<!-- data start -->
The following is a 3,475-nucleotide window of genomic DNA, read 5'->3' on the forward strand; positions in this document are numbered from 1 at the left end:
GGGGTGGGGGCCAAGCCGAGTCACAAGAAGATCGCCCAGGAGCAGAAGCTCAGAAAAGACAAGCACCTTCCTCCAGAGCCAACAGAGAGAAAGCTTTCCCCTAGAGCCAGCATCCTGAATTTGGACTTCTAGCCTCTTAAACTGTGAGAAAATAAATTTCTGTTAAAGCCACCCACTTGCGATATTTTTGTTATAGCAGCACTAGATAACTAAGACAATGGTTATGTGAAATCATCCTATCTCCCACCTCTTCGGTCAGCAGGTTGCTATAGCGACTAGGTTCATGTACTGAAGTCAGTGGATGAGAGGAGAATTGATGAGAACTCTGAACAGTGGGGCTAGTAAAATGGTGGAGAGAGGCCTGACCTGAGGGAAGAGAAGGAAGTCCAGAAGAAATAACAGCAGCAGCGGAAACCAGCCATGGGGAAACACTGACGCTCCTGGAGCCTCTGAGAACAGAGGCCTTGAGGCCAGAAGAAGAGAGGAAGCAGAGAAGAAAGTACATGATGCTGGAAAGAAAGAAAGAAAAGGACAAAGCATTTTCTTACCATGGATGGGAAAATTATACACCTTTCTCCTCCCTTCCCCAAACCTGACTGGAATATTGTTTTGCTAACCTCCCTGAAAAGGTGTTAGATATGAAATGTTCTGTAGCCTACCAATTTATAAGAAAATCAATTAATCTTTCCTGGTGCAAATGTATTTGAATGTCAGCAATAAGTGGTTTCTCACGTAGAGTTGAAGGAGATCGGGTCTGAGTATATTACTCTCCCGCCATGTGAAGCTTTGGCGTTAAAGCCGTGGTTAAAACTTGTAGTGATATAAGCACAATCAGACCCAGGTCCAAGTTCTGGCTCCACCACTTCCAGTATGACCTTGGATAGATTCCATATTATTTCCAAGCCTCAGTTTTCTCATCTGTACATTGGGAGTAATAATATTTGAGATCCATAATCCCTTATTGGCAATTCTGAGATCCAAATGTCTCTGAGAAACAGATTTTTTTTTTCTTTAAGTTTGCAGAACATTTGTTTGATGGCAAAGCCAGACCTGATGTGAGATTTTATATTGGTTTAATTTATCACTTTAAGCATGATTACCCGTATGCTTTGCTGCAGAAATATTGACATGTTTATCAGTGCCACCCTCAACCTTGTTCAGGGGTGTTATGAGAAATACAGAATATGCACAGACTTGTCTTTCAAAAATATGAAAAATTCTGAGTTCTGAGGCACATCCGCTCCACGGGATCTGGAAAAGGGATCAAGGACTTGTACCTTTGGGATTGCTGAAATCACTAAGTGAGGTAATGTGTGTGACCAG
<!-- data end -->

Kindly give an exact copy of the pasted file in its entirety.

The following is a 3,475-nucleotide window of genomic DNA, read 5'->3' on the forward strand; positions in this document are numbered from 1 at the left end:
GGGGTGGGGGCCAAGCCGAGTCACAAGAAGATCGCCCAGGAGCAGAAGCTCAGAAAAGACAAGCACCTTCCTCCAGAGCCAACAGAGAGAAAGCTTTCCCCTAGAGCCAGCATCCTGAATTTGGACTTCTAGCCTCTTAAACTGTGAGAAAATAAATTTCTGTTAAAGCCACCCACTTGCGATATTTTTGTTATAGCAGCACTAGATAACTAAGACAATGGTTATGTGAAATCATCCTATCTCCCACCTCTTCGGTCAGCAGGTTGCTATAGCGACTAGGTTCATGTACTGAAGTCAGTGGATGAGAGGAGAATTGATGAGAACTCTGAACAGTGGGGCTAGTAAAATGGTGGAGAGAGGCCTGACCTGAGGGAAGAGAAGGAAGTCCAGAAGAAATAACAGCAGCAGCGGAAACCAGCCATGGGGAAACACTGACGCTCCTGGAGCCTCTGAGAACAGAGGCCTTGAGGCCAGAAGAAGAGAGGAAGCAGAGAAGAAAGTACATGATGCTGGAAAGAAAGAAAGAAAAGGACAAAGCATTTTCTTACCATGGATGGGAAAATTATACACCTTTCTCCTCCCTTCCCCAAACCTGACTGGAATATTGTTTTGCTAACCTCCCTGAAAAGGTGTTAGATATGAAATGTTCTGTAGCCTACCAATTTATAAGAAAATCAATTAATCTTTCCTGGTGCAAATGTATTTGAATGTCAGCAATAAGTGGTTTCTCACGTAGAGTTGAAGGAGATCGGGTCTGAGTATATTACTCTCCCGCCATGTGAAGCTTTGGCGTTAAAGCCGTGGTTAAAACTTGTAGTGATATAAGCACAATCAGACCCAGGTCCAAGTTCTGGCTCCACCACTTCCAGTATGACCTTGGATAGATTCCATATTATTTCCAAGCCTCAGTTTTCTCATCTGTACATTGGGAGTAATAATATTTGAGATCCATAATCCCTTATTGGCAATTCTGAGATCCAAATGTCTCTGAGAAACAGATTTTTTTTTTCTTTAAGTTTGCAGAACATTTGTTTGATGGCAAAGCCAGACCTGATGTGAGATTTTATATTGGTTTAATTTATCACTTTAAGCATGATTACCCGTATGCTTTGCTGCAGAAATATTGACATGTTTATCAGTGCCACCCTCAACCTTGTTCAGGGGTGTTATGAGAAATACAGAATATGCACAGACTTGTCTTTCAAAAATATGAAAAATTCTGAGTTCTGAGGCACATCCGCTCCACGGGATCTGGAAAAGGGATCAAGGACTTGTACCTTTGGGATTGCTGAAATCACTAAGTGAGGTAATGTGTGTGACCAG